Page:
All soldiers, including National Guardsmen, who refuse the order to be vaccinated without an approved or pending exemption request are subject to certain adverse administrative actions, including flags, bars to continued service, and official reprimands, the Army wrote on its website. Those who continue to refuse the vaccination order without an approved or pending exemption “may also be subject to additional adverse administrative action, including separation.”
Gov. Mike Dunleavy in January joined Texas Gov. Greg Abbott in federal court to stop the federal government from requiring National Guard members to obtain Covid-19 vaccines as a condition of their service to the state of the Alaska and its people. The U.S. Army National Guard operates under the chain of command of each state’s governor.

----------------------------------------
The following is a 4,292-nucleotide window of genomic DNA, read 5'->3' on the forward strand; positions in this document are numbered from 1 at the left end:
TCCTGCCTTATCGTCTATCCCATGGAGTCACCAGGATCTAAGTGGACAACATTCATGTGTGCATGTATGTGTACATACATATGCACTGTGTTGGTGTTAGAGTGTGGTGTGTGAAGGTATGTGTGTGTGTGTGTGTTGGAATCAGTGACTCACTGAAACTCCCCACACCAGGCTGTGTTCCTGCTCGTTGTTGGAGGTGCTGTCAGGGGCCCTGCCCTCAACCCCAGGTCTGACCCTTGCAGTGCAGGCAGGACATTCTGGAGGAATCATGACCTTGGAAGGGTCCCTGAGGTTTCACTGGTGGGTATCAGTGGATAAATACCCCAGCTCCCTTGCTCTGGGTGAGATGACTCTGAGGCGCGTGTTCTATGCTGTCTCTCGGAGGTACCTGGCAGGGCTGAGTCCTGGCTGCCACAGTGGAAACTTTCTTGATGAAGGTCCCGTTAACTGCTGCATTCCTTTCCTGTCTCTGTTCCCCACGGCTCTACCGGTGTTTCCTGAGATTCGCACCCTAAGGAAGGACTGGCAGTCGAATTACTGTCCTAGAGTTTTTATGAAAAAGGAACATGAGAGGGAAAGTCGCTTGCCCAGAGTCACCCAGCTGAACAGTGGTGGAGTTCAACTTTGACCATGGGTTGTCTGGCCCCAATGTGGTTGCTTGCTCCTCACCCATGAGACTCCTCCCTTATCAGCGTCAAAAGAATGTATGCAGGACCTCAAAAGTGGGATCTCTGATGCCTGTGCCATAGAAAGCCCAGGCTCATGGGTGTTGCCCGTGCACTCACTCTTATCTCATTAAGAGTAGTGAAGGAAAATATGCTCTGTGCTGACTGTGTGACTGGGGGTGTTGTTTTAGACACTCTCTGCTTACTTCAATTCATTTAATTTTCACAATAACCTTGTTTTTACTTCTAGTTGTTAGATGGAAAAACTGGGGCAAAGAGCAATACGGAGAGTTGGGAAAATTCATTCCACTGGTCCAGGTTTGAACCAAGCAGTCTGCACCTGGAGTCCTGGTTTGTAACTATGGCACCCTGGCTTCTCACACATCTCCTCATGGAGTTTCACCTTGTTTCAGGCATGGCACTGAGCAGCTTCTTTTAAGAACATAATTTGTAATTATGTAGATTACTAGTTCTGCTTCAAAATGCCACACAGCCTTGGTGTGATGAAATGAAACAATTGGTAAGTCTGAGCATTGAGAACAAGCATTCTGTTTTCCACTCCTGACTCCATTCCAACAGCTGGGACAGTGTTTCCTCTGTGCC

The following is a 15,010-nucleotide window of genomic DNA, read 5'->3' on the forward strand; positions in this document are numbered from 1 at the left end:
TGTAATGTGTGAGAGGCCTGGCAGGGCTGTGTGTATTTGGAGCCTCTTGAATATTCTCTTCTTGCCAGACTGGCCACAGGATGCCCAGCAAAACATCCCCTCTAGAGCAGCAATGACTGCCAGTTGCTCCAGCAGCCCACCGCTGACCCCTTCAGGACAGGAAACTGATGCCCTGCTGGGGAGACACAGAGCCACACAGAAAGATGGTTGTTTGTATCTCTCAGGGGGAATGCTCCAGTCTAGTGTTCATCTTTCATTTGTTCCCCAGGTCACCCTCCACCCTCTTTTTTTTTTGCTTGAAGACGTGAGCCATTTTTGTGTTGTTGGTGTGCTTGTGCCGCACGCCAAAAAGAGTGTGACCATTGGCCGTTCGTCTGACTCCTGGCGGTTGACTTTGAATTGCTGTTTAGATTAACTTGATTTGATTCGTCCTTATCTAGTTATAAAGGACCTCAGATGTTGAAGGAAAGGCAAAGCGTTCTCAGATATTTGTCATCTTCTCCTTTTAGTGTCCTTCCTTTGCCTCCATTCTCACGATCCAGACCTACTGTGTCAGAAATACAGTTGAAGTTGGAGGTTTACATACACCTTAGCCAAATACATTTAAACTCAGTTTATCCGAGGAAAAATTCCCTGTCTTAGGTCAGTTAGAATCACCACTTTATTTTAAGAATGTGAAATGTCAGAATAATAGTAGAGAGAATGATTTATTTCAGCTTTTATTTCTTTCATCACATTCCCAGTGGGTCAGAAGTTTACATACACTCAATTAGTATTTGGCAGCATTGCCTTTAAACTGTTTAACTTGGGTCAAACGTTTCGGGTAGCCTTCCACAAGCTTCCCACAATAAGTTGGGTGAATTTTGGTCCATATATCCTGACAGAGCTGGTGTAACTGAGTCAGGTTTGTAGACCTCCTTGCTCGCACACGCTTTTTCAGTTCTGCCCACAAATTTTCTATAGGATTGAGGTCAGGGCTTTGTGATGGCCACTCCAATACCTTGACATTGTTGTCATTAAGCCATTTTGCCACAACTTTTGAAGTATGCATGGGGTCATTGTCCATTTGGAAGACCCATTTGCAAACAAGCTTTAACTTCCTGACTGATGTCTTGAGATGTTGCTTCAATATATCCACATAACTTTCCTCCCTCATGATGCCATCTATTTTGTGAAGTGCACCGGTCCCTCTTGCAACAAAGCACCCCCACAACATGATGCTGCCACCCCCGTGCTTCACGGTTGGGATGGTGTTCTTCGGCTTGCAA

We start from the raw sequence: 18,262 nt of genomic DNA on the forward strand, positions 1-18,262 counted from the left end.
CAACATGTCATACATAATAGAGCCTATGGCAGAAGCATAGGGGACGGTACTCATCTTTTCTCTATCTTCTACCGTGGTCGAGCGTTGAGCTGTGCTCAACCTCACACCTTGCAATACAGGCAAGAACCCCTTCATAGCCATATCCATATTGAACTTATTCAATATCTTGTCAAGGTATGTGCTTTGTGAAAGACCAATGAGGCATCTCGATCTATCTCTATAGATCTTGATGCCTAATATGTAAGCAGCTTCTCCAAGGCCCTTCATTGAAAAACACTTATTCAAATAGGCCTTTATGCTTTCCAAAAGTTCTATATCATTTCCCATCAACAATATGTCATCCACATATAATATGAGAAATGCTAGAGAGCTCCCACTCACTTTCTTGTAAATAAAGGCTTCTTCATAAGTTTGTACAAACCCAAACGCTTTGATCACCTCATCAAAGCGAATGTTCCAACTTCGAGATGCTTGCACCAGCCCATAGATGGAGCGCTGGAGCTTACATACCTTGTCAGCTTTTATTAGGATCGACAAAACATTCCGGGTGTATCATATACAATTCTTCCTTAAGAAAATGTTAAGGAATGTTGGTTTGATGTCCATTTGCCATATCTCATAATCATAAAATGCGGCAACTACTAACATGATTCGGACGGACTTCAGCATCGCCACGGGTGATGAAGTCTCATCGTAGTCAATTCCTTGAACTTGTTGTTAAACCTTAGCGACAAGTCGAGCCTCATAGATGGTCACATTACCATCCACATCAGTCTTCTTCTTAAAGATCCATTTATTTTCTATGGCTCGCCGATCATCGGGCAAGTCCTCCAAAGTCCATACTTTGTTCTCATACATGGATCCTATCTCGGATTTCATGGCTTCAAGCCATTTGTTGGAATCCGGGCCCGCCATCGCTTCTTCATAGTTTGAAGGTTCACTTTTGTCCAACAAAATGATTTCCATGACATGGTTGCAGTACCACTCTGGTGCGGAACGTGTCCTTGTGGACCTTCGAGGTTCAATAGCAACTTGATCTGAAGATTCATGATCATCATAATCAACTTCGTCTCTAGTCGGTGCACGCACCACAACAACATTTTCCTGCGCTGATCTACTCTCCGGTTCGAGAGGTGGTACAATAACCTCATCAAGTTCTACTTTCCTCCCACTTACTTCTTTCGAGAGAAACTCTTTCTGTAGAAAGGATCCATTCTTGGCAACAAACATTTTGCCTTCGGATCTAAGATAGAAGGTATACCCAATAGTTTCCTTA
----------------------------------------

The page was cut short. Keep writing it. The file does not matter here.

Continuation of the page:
Dunleavy contends the unconstitutional vaccine mandate usurps state sovereignty and illegally undermines governors’ authorities as commanders of state National Guards.
“Protecting the freedom and liberty of National Guard members has fallen on responsible governors. The federal government has no authority to make health decisions for National Guard members who are at work under state authority. I pledge to protect that medical freedom and to challenge the trampling of our state’s rights under the 10th Amendment,” Dunleavy said earlier this year.
“The staggering number of unvaccinated Guardsmen sets up an unprecedented situation in which the Pentagon has drawn a line in the sand, but Army officials and Guard leaders interviewed by Military.com all agreed that so many troops being forced out would undermine the force,” Military.com wrote.
“Some are concerned whether unvaccinated troops pose any significant health risk worth a radical reduction in the size of the force. Many troops were vaccinated in January 2021, when the vaccine became available, but the small percentage of holdouts after the deadlines remains stubbornly steady.”